8:15 a.m. PDT June 24, 2022
It is still possible that some of the 50,000+ lightning strikes in California on Wednesday and Thursday could have started fires that are undetected, very small, and smouldering, but so far most of the blazes that have been reported have been contained, or very close to it. The lack of numerous huge fires in the wake of the lightning is likely due to the rain that accompanied the strikes in some areas, high relative humidity, and it being fairly early in the fire season before fuel moistures drop to critical levels.
The largest has been the Thunder Fire (see map above) just west of the Grapevine on Interstate 5 north of Frazier Park. The official cause has not yet been released, but lightning is suspected said Captain Andrew Freeborn of the Kern County Fire Department. Friday morning it was 2,466 acres and had 311 personnel assigned.
The Romero Fire was reported Thursday afternoon in Merced County near Santa Nella, five miles south of Highway 152. As of early Friday morning it had burned 422 acres of grass and is 100 percent contained. The cause has not been released.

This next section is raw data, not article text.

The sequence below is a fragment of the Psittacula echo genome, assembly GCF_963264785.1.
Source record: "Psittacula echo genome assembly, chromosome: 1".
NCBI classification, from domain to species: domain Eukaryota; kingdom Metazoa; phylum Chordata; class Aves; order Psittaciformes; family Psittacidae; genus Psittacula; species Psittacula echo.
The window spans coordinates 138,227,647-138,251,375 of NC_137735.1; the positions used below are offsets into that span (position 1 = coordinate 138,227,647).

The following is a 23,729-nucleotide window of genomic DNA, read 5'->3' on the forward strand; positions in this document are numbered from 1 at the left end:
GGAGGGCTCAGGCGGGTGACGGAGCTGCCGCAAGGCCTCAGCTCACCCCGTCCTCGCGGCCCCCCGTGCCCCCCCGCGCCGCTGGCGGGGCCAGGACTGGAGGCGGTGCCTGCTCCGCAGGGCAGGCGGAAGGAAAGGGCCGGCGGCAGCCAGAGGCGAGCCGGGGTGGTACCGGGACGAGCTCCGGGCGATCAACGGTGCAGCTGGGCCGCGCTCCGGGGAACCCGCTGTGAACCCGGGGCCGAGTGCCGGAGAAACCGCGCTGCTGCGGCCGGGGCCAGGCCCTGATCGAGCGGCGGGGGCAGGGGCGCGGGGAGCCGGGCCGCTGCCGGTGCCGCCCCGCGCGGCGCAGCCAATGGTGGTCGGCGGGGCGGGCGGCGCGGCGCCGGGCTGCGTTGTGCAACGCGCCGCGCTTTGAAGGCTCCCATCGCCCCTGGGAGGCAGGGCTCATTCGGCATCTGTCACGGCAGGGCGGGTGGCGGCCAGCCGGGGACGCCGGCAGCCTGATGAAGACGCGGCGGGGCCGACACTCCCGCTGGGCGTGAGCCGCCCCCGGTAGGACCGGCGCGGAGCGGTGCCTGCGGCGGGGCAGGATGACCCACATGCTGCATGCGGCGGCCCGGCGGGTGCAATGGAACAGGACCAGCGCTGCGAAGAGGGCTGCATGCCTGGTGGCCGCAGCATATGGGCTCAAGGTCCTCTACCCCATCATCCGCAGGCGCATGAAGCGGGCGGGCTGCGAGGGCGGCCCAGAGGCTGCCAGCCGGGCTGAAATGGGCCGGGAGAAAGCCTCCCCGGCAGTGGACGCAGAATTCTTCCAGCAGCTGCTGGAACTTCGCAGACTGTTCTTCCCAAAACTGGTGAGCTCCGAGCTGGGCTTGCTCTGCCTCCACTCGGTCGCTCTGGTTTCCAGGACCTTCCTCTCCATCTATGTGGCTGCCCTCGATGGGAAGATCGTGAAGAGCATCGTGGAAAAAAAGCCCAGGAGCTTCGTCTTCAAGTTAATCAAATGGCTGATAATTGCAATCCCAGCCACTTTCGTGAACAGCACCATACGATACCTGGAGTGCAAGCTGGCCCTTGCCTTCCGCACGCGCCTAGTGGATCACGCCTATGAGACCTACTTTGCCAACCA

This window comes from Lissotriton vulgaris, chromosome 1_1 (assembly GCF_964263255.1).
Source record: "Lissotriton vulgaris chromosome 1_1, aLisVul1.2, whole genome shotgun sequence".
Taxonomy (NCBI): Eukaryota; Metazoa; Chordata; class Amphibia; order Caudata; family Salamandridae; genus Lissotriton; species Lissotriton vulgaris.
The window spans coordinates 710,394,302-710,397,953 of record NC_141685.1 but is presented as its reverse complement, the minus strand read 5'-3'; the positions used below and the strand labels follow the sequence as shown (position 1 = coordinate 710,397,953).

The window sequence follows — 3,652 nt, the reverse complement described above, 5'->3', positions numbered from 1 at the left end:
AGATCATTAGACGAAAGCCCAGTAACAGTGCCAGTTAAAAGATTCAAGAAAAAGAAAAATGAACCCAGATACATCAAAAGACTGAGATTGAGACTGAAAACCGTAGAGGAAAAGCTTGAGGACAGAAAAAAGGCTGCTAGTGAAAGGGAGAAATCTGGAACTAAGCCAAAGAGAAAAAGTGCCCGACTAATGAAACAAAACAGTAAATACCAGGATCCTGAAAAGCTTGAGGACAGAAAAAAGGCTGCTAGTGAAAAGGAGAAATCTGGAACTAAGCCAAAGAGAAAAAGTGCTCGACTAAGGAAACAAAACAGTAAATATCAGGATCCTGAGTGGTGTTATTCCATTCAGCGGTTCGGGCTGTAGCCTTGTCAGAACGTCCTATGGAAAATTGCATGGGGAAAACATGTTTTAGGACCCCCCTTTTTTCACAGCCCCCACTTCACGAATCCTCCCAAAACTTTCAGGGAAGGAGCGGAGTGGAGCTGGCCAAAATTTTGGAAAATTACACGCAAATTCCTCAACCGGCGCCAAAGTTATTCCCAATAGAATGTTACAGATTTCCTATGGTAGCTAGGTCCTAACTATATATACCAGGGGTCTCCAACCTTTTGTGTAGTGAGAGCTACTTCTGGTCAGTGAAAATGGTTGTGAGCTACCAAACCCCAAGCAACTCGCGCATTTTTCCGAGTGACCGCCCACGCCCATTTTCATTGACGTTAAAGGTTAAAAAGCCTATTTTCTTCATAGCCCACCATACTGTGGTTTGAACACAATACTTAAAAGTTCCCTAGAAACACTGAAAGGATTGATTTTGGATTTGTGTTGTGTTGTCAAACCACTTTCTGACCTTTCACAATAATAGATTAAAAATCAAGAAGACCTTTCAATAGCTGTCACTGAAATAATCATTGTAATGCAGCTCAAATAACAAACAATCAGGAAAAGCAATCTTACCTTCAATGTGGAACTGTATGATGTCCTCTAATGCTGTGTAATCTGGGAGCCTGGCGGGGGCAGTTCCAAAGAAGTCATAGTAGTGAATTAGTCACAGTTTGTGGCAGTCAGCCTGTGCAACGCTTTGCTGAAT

Five other fires in the greater Bay Area have burned 26 to 522 acres; firefighters so far have not had much difficulty in stopping the spread of those incidents.
On Thursday the reported wildfire activity in Southern California was, CAL FIRE, 33 fires; County and local, 14 fires; and US Forest Service, 6 fires. It is not known how many of these can be attributed to lightning.
7:42 a.m. PDT June 23, 2022
As monsoonal moisture moved through Southern California Wednesday more than 50,000 lightning strikes were detected, starting wildfires and killing a woman and her two dogs who were walking in Pico Rivera.
Chris Vagasky, @COweatherman, tweeted that a total of 54,329 strikes were recorded across California on Wednesday UTC time.
Multiple fires suspected of being started by lightning occurred in Southern California, with most of them being suppressed while very small. The cause of the Thunder Fire east of Interstate 5 near the Grapevine north of Frazier Park is under investigation, but the suspected cause is lightning, said Captain Andrew Freeborn of the Kern County Fire Department. At 6:45 a.m. Thursday the Department reported it had burned approximately 2,300 acres and was being staffed by 250 personnel.
Small fires on the Angeles National Forest were being worked overnight by firefighters assisted by night-flying helicopters.
Location: Southeast of Interstate 5 and Edmonston Pumping Plant Rd
Acreage: Approximately 800
— Kern County Fire (@kerncountyfire) June 23, 2022
Rain fell in some areas, but it was spotty.